Lots of countries took strict measurements in order to prevent spreading of COVID-19. They introduced travel restrictions [10]. As in most countries in the world, it is stated that people should not venture out unless it is necessary to prevent or minimize the spread of the virus. Besides, people are not allowed to enter some metropolitan cities except in mandatory situations [11]. Authorities took several measurements that included health facilities to control the disease, social distancing, quarantine and self-isolation as well [10]. Furthermore; museums, gyms, cinemas, swimming pools and places with large gatherings closured. Efforts to reduce spreading of COVID-19 virus caused closure of schools, colleges, universities and educational institutions. As a result; it affected 80% of student in the world. Universities were suspended on March 12, 2020 in Northern Cyprus. On March 16, it was announced that there would be no in-person teaching at universities in the remainder of the spring semester, and that they would continue with remote education only. Because of this situation universities have either postponed or canceled campus facilities to maintain lectures with less loss.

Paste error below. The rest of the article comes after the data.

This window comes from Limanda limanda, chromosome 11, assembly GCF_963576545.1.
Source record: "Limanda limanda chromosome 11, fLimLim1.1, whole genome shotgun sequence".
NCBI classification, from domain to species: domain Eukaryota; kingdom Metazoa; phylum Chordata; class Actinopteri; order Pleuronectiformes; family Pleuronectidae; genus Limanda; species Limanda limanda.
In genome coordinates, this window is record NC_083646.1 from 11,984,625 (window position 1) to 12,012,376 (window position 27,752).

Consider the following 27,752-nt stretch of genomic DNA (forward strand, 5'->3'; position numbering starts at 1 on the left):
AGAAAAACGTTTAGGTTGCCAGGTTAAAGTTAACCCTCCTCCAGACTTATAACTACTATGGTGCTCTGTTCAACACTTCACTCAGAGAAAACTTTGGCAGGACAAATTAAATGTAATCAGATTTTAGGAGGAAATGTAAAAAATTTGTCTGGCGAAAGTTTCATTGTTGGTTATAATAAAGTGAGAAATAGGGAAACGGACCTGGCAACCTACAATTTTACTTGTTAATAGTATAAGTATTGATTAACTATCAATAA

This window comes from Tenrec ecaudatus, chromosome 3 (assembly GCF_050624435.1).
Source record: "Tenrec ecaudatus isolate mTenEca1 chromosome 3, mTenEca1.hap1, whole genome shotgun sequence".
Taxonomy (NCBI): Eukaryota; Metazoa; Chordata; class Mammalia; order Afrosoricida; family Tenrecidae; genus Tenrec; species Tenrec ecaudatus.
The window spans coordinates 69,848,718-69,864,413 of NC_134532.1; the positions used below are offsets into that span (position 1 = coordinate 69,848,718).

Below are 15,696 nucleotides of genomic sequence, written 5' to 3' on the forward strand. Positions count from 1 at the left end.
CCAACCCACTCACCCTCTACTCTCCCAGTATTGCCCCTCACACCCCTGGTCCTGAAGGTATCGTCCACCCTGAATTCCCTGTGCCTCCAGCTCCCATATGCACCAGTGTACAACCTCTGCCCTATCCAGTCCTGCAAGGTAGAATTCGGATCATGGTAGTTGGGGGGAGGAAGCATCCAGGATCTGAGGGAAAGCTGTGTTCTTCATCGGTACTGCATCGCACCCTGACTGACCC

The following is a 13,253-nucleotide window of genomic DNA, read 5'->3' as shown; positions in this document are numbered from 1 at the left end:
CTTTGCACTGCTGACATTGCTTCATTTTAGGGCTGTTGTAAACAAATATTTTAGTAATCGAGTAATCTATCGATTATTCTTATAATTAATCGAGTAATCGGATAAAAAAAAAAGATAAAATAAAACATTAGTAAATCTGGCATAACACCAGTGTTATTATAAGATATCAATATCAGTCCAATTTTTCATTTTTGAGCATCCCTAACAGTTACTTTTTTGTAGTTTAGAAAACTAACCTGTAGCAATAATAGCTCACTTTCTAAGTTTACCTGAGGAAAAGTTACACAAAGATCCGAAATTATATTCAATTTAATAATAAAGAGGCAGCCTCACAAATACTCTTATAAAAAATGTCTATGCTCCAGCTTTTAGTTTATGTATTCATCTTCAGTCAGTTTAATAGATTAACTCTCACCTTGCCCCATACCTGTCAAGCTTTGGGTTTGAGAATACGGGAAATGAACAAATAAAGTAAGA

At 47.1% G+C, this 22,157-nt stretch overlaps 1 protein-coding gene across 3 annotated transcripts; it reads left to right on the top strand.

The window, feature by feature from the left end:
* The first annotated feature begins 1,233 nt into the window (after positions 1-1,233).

In this pandemic it is clear that it has deep effects on quantity of social life, mental and physical health and also academic careers of medical students. There are very few studies on this subject among university students, especially among medical students, investigating the effects of the COVID-19 pandemic on their lives and their suffering of the pandemic. These studies have reported the impact on medical student education of COVID-19 [12], impact on mental health of students [13] and attitudes, anxiety, and behavioral practices regarding COVID-19 [14]. However, we could not find a study that included the current pandemic, especially the perspectives, concerns, etc. of preclinical medical students.

This study aims to investigate perspectives of Eastern Mediterranean University (EMU) preclinical medical students on COVID-19 and its effects on their lives under the following two main headings.

1) What are the preclinical medical students' experiences of COVID-19, their views and concerns about the disease?

2) What are the effects of the pandemic on the lifestyle of these students?

Our study will be the first original online survey on this subject in Northern Cyprus.